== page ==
Company focus M&E contractor Hills has clawed its way into profit after two years in the red
David Hill, the chief executive of M&E contractor Hills Electrical and Mechanical, is used to making controversial changes. In 1976, as an office manager in his father Ben’s business, young David was asked to throw out the company’s paper accounts and program a computer to do the job.
“It was probably the first machine in the county with a floppy disk drive,” he says, wincing. “It took me all Christmas to program it. When I went back in January and announced we had computerised accounts, seven women walked out straight away.”
Thirty years on, Hill has just implemented a fresh batch of changes at the company, which since he took the helm 1995 has grown from a £23m-turnover business working in the Walsall area into one of Britain’s largest privately-owned M&E practices, with battle honours including the Swiss Re tower and Bovis Lend Lease’s Manchester Civil Justice Centre.
The firm’s results for 2006 show a return to health after two years in the red, with a pre-tax profit of £306,660 on turnover of £69m.
The recovery was the result of a change of direction by Hill. In the past the firm’s policy was aimed at increasing revenues; recently, however, he has cut turnover to stabilise it.
“When my father ran the business, he had a maxim of doing only one thing at a time, which made expansion difficult,” says Hill. When he took over after his father’s death in 1995, Hill quickly changed that. “We expanded geographically, opening a couple of offices a year, and we were obsessed with turnover,” he says.
Hill wanted the firm to make sales of between £96m and £100m, which it did in 2003, booking a £400,000 profit besides.
But there was a high price to be paid for all that cash. “The wheels fell off the wagon the following year,” Hill says. “We lost a lot of money. The company was full of entrepreneurs, everyone was pulling in different directions and the contract control wasn’t good.”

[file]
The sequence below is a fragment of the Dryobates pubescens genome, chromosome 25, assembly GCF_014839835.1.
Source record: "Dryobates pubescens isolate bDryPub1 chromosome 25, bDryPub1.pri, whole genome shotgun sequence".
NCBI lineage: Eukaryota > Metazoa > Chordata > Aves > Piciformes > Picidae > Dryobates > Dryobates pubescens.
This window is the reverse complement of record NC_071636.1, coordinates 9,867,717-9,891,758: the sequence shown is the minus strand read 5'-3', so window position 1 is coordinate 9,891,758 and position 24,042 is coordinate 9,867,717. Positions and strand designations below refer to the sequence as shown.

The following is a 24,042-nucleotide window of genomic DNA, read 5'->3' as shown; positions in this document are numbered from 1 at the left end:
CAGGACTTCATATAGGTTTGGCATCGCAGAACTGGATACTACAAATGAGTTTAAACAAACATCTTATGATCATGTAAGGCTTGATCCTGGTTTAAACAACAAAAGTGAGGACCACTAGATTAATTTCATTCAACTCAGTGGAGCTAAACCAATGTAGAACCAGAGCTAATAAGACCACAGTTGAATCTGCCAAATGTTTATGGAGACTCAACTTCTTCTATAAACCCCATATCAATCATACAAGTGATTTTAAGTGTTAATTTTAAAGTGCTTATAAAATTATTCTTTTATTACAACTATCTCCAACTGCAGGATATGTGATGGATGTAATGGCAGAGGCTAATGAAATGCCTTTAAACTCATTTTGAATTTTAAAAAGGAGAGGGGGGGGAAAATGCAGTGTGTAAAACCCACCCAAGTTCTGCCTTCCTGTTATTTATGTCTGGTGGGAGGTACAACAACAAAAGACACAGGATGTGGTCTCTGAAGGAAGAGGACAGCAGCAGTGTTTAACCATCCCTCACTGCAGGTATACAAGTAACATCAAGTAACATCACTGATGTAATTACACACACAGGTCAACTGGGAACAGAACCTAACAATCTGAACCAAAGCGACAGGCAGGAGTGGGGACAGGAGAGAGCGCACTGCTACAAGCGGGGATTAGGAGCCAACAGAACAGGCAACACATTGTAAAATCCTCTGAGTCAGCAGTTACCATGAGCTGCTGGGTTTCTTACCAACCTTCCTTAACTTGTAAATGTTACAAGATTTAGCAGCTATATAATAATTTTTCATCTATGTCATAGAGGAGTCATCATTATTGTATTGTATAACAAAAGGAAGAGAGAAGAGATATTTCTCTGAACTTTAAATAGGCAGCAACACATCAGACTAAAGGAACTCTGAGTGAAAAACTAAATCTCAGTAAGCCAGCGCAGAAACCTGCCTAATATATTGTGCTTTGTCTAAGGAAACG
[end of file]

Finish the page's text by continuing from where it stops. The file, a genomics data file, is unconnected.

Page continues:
The then managing director of the firm left “by mutual consent”, and Hill assumed greater control of the business. He decided to operate without a managing director, and put in place more centralised systems to control contracts, with the separate offices consolidated into three regional hubs.
We had different airstreams for well dogs, sick dogs and humans
David Hill, chief executive, hills electrical and mechanical
The result is that sales have stabilised at about £70m, and Hill is now trying to focus the firm on office and retail fit-out. “We wouldn’t rule anything out, but theoretically there’s profit to be had in those areas,” he says.
Hills carries out a lot of data cabling, which has led it to work for financial institutions including the Bank of England. “We rewired the bank top to bottom,” says Hill.
Through projects like this, the firm has developed a reputation for tight security controls. “Security was everything on the project, as you’d expect.”
As a specialist company, the firm has also worked on its fair share of quirky jobs. It has just completed a headquarters for the Guide Dogs for the Blind Association in Forfar, Scotland, which demanded highly specified accommodation including dog showers and raised heated flooring.
“We had to have different airstreams for different types of animal – well dogs, sick dogs and humans,” says Hill. “It might sound bizarre, but the separation was crucial for the client, and it was a hugely interesting project.”
Wary of repeating past mistakes, Hills’ focus is now on steady rather than breakneck growth, and as such, its chief executive has no plans to operate beyond the UK or to enter the takeover market.
Hill is even more adamant about one other thing – the firm will remain in his hands.
“If we do get takeover approaches, we give them short shrift,” he says. “As you can probably tell, we’re fiercely independent.”
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